The mutual transformation and influence between everyday life and practice of art is a common experience among many artists. The experience is intense for artists with an art practice that necessitates the recording of their process and art form into the cells of their bodies, particularly performance artists and performing artists who have to enact the work of art. Sometimes it would feel like living the work rather than producing it. 

Misunderdance, which was introduced to New York as a work-in-progress version this spring, was first attempted in Wales in 2015. It was derived from the research I was undergoing in other projects in 2013 and while I was focused on exploring various connections between body and language. I was particularly interested in how different cultures have their own language and how similarities exist between different languages. Wales Summer Camp, which was an excellent program, was a great opportunity for me to meet and work with various artists who can speak more than one language. By the end of the program, three videos were created in collaboration with video artist Caroline Vasquez and other talented artists. 

Several years after the Wales Summer Camp program, I wanted to make a live performance using the same inspirations and got a chance to present it at SOAK in New York. So I got back to work on this project in the US in the spring of 2017. This time, however, I had gained a new perspective. If my interest in communication between different languages and people were initially from a place of curiosity and research, as I started living in the US with the possibility of staying longterm, they became a subject matter at the center of my everyday life.

The United States I first encountered was obsessed with ‘diversity.’ By moving to a new environment where many different race and ethnicities gather to live—which was simultaneously exciting and disorienting—my thoughts on how to live our differences began to swell.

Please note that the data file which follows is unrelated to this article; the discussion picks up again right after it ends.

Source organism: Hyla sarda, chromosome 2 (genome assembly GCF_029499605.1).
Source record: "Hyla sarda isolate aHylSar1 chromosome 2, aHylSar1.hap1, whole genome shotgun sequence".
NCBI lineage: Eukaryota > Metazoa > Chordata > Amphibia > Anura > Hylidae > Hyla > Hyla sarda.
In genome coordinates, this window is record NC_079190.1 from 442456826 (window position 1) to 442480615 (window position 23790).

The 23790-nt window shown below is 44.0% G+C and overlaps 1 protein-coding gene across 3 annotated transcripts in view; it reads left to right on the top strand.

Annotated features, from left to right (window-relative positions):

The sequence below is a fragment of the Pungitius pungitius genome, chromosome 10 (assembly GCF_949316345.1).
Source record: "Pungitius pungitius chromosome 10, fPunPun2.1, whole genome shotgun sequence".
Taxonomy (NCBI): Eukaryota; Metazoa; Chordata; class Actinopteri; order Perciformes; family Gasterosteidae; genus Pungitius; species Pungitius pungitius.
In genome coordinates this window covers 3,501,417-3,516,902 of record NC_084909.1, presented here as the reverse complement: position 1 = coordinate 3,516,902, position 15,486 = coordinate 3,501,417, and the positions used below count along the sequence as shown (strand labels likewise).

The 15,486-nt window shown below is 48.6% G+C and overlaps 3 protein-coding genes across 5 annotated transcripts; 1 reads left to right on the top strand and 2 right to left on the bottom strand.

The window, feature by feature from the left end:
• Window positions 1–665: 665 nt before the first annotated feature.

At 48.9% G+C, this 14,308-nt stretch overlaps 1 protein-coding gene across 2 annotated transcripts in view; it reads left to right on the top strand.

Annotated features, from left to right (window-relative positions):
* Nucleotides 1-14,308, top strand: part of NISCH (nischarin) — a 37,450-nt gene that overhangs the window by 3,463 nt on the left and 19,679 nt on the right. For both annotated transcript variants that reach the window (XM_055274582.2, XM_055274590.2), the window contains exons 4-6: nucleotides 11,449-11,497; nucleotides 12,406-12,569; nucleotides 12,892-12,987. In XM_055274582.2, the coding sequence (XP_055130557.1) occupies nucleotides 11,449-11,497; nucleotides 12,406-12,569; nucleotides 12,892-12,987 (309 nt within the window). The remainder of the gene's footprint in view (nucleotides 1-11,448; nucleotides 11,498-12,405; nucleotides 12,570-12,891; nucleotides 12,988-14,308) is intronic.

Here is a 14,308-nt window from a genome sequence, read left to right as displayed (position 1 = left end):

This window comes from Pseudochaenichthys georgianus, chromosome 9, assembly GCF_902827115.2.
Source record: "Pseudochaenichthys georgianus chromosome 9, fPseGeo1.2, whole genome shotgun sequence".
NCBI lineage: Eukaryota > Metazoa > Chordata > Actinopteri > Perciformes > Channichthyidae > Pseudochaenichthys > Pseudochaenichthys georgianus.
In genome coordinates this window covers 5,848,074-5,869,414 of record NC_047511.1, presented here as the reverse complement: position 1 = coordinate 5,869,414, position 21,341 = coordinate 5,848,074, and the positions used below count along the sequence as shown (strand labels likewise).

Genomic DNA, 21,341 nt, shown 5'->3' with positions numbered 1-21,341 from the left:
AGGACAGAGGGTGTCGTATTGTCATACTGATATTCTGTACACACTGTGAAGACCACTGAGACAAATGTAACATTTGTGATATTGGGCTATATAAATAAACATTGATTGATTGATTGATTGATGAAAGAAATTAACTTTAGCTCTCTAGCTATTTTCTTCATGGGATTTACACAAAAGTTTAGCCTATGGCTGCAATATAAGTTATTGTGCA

In this work, four actors, artists from Russia, Japan, Mexico, and South Korea, attempt to converse with one another in their languages. There are strategies to keep the conversations going however fundamentally the conversations are impossible without repeatedly trusting that the other is not saying anything with an intention to be hurtful.

I was happy about the immersion into the work especially because my environment has changed which made most of the experiences I had garnered prior to my move obsolete and in many cases, without any way to know the feelings of others, the days of heartaches prolonged in the accumulating misunderstandings—or perhaps simply by the thought of it—while feeling I have not righteously defended myself. Whenever I felt that I lacked the power to maintain a healthy amount of will, the rehearsal served as psychological support for me.  

The dialogues in the piece essentially create an endless conflict and chaos. We strived to embrace it rather than push it out (and laughed often). We tried to find positive elements while staying in confusion and leaving the differences as they are instead of forcing to creating a unity. The strategy to generate a drive for the work was not much different from the one I use to keep my life going—of course; there was an episode caused by excessive immersion.

One day, I got lost near my studio due to GPS error on my iPhone and set foot in a residential area. There was a group of teenage boys on the front porch of a house. As I passed by them, a boy tried to startle me. He sneaked up on me and screamed ‘Whoa!’. I was startled, but when I saw that the boy looked as though he became awkward by his action I felt friendly and spoke out to him in Korean “wae graeyo?” (why are you doing this?). It wasn’t the first time I was provoked in public in New York, and perhaps I could’ve just ignored the incident, but I reacted simply because of a naive expectation that arose from repeated rehearsals of the piece. I made additional comments in English as I was afraid the kid would think that what I had said was offensive. As I moved on the kids yelled from behind me something like “whaeeeeon.”

The reason why I wanted to create an environment in my work where language loses its original function was perhaps due to a dream to fulfill what someone else worded “living without culture and society.”  If that were possible, at least it would’ve been a strategy to protect one self’s heart while learning from conflicts. So to remain open to you.

I have two months remaining in New York for now. I feel a little more comfortable compared to when I was making that work. As people began to appear as individuals, the feeling of being abandoned by the entire city when hurt by one person abated. 

Today, in a society that’s made by various cultures leaning against each other, we will have no choice but to be a stranger to each other to some degree. What can one do but to continue to open oneself and to hope and assume that the other will reciprocal as there won’t be a relationship without disquiet and wound.

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